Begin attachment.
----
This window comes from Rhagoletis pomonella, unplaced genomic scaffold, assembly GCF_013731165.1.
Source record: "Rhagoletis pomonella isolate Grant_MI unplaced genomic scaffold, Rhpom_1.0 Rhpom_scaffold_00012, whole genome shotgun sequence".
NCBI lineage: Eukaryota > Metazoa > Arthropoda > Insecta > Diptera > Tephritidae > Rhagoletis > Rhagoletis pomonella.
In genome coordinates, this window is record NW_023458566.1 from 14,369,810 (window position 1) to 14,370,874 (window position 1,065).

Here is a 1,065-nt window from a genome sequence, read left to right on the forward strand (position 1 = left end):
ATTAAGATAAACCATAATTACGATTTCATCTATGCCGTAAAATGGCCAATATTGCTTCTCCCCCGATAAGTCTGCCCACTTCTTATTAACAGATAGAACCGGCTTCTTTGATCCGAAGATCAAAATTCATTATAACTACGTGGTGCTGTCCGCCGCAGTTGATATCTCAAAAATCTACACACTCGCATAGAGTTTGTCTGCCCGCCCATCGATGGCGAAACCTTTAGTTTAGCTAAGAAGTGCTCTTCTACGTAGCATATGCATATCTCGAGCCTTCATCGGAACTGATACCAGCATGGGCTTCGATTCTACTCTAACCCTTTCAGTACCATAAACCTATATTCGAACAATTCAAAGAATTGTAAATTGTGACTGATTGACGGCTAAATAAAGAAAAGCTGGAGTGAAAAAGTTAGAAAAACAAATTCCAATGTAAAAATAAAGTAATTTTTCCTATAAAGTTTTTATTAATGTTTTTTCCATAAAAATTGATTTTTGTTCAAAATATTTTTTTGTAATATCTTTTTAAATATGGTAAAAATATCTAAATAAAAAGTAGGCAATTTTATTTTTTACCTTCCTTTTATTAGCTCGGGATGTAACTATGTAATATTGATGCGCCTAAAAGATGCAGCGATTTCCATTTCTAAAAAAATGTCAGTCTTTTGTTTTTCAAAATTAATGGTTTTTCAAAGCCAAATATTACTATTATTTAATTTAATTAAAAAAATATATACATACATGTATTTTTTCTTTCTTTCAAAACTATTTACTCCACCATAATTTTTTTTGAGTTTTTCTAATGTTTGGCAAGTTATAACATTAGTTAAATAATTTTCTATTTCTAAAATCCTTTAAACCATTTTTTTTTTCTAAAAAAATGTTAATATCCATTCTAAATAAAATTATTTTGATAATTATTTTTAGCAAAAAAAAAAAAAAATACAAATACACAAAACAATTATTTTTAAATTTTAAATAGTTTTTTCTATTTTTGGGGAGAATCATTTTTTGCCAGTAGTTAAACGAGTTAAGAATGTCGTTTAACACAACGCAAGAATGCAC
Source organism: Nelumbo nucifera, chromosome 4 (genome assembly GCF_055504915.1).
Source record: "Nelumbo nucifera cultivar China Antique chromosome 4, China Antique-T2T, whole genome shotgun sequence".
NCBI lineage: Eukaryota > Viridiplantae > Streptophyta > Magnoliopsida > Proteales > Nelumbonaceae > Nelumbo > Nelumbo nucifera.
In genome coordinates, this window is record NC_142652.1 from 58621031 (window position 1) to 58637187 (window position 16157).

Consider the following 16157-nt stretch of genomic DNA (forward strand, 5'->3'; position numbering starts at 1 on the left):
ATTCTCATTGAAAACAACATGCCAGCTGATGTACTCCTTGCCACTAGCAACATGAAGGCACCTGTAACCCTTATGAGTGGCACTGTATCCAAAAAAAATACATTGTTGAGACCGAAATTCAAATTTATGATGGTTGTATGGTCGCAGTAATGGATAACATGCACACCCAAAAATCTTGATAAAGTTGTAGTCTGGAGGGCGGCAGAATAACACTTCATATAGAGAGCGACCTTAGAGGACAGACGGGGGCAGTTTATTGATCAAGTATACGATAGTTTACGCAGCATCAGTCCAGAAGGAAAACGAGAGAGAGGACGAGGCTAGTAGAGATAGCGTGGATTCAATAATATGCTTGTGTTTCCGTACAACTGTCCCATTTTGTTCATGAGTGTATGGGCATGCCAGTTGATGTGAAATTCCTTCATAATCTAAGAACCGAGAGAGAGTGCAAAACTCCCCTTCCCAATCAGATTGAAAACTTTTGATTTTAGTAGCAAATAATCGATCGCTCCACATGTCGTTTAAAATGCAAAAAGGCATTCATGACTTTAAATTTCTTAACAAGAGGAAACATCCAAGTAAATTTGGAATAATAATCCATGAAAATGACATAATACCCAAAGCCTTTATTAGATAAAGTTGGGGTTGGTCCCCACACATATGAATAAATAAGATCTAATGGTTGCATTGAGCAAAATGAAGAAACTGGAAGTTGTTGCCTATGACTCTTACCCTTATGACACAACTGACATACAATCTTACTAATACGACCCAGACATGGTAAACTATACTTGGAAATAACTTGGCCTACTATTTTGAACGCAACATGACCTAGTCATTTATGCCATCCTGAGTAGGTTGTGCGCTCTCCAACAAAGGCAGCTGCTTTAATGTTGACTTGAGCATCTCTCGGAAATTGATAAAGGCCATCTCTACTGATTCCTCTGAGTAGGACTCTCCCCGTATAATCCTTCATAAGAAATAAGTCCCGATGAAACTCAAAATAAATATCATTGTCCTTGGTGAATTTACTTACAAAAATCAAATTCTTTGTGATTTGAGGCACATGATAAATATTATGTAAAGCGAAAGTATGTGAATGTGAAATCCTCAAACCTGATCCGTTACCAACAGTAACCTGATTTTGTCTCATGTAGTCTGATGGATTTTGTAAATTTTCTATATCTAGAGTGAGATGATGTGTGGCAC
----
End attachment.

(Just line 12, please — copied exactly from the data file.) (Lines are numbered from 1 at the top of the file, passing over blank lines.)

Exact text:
ATTCTCATTGAAAACAACATGCCAGCTGATGTACTCCTTGCCACTAGCAACATGAAGGCACCTGTAACCCTTATGAGTGGCACTGTATCCAAAAAAAATACATTGTTGAGACCGAAATTCAAATTTATGATGGTTGTATGGTCGCAGTAATGGATAACATGCACACCCAAAAATCTTGATAAAGTTGTAGTCTGGAGGGCGGCAGAATAACACTTCATATAGAGAGCGACCTTAGAGGACAGACGGGGGCAGTTTATTGATCAAGTATACGATAGTTTACGCAGCATCAGTCCAGAAGGAAAACGAGAGAGAGGACGAGGCTAGTAGAGATAGCGTGGATTCAATAATATGCTTGTGTTTCCGTACAACTGTCCCATTTTGTTCATGAGTGTATGGGCATGCCAGTTGATGTGAAATTCCTTCATAATCTAAGAACCGAGAGAGAGTGCAAAACTCCCCTTCCCAATCAGATTGAAAACTTTTGATTTTAGTAGCAAATAATCGATCGCTCCACATGTCGTTTAAAATGCAAAAAGGCATTCATGACTTTAAATTTCTTAACAAGAGGAAACATCCAAGTAAATTTGGAATAATAATCCATGAAAATGACATAATACCCAAAGCCTTTATTAGATAAAGTTGGGGTTGGTCCCCACACATATGAATAAATAAGATCTAATGGTTGCATTGAGCAAAATGAAGAAACTGGAAGTTGTTGCCTATGACTCTTACCCTTATGACACAACTGACATACAATCTTACTAATACGACCCAGACATGGTAAACTATACTTGGAAATAACTTGGCCTACTATTTTGAACGCAACATGACCTAGTCATTTATGCCATCCTGAGTAGGTTGTGCGCTCTCCAACAAAGGCAGCTGCTTTAATGTTGACTTGAGCATCTCTCGGAAATTGATAAAGGCCATCTCTACTGATTCCTCTGAGTAGGACTCTCCCCGTATAATCCTTCATAAGAAATAAGTCCCGATGAAACTCAAAATAAATATCATTGTCCTTGGTGAATTTACTTACAAAAATCAAATTCTTTGTGATTTGAGGCACATGATAAATATTATGTAAAGCGAAAGTATGTGAATGTGAAATCCTCAAACCTGATCCGTTACCAACAGTAACCTGATTTTGTCTCATGTAGTCTGATGGATTTTGTAAATTTTCTATATCTAGAGTGAGATGATGTGTGGCAC